Plagiarism is not nice

A few years ago, a major US newspaper was involved in a brouhaha when one of their longtime reporters was caught plagiarizing material in his articles. At the time, I thought, “Yeah, he was wrong to do it, but man, aren’t they making an awfully big deal of all this?” I mean, it was constantly on all the news networks for several days. Surely they’ll just give the guy a slap on the wrist and be done with it, I thought.
But having gone through a similar incident at TwoMorrows recently, I’m not so naive anymore. Plagiarism not only steals material from the person who put in the actual effort, it causes a huge domino effect that needlessly drags down not only the offender, but the innocent author, their publisher, and likely a lot of other people. It can cause a huge loss of time, productivity, and—if the victim is litigious—money in legal feels. It also causes publishers to burn up space in their blogs like this one, when they really should be getting Comics Gone Ape! ready for the printer.

All in all, it’s a big pain in the posterior, just because a writer was too lazy to simply credit sources in their work.

So, here’s our official policy on quoting material for our publications. If you’ve ever considered writing something for us, these are the guidelines if you’re going to quote from someone else. This info is also available on our website under “Submission Guidelines.”

Also, if you’re thinking of quoting some TwoMorrows material for use at a different publisher, I’d strongly advise you to adhere to these guidelines: request an OK from us first, and credit our source material when you do. Our contributors work really hard on our books and magazines, and I will do whatever possible to protect the rights of our authors to benefit from their hard work.

Sorry if this is a downer, but it’s serious enough that I felt I had to make everyone aware of it. Just credit your sources; it’s really not that much extra work, and it’s the right thing to do.


“Fair Use” allows excerpts of copyrighted material to be used for journalistic purposes. However, it must be credited to the copyright owner, or it becomes plagiarism—presenting someone else’s work as your own—which cannot be condoned.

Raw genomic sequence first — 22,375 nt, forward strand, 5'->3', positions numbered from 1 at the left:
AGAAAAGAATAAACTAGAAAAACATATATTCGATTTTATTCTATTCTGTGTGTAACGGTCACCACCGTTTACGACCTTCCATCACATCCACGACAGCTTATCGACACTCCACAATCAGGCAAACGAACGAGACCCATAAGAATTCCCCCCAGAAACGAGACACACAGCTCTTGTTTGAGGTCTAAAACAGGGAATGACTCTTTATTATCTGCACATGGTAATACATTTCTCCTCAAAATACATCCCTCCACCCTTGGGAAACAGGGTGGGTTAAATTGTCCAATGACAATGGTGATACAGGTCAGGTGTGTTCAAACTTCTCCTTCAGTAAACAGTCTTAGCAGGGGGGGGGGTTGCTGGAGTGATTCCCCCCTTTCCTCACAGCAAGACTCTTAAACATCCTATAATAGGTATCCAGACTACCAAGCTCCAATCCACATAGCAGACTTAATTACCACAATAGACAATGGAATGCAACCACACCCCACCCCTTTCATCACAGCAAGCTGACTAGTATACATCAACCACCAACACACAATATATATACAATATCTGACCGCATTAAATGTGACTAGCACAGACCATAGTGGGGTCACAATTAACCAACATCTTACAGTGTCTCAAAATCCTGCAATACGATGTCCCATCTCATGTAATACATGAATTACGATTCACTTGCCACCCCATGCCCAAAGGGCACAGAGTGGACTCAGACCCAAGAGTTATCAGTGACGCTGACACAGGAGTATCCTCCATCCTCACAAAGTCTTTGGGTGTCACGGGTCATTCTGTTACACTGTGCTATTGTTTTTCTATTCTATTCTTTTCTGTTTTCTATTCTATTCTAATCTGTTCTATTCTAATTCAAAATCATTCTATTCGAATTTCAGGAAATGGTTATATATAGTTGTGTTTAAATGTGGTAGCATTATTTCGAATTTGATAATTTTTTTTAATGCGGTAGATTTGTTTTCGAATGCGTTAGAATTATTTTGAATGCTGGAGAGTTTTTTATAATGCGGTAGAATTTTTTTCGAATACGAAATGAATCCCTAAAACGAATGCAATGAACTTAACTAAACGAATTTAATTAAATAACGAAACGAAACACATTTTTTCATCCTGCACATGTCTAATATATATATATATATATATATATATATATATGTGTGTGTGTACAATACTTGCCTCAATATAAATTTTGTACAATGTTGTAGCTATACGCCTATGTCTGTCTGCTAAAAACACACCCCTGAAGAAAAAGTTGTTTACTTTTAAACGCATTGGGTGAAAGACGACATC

So if you quote a previously published source for your work for TwoMorrows Publishing, the source you’re quoting must be properly credited. It can be as a footnote, bibliography, or a note at the end of the article, or it can be included as a line in the article itself, such as:

–In his interview with Roy Thomas in Alter Ego #44, Joe Blow stated, “That guy was crazy!”–

At the bare minimum, you should credit the title of the publication and the author you are quoting from, ALWAYS. When possible, we encourage contributors to also include specifics about the publication (publisher’s name, issue and page number, etc.).

It is the contributor’s responsibility to ask permission from the author of the source they are quoting from, if the material to be quoted is more than 3 paragraphs (or in the case of shorter source material, roughly 5% of the material). While it’s not required, we also encourage contributors to ask permission of the author to quote their material when it is less than that amount. In most instances, author’s will gladly give permission, as long as credit is given.

Publisher John Morrow is happy to provide assistance in tracking down the authors of any source material for permission; send your request to If we’re unable to track down the author for permission, John will make a decision on a case-by-case basis about whether to include the material without specific permission. However, if permission is expressly denied by the author, the material can not be used.

If, in the opinion of publisher John Morrow, a contributor violates this policy, the contributor will receive one warning. If the problem occurs again, TwoMorrows will no long accept any material from that contributor.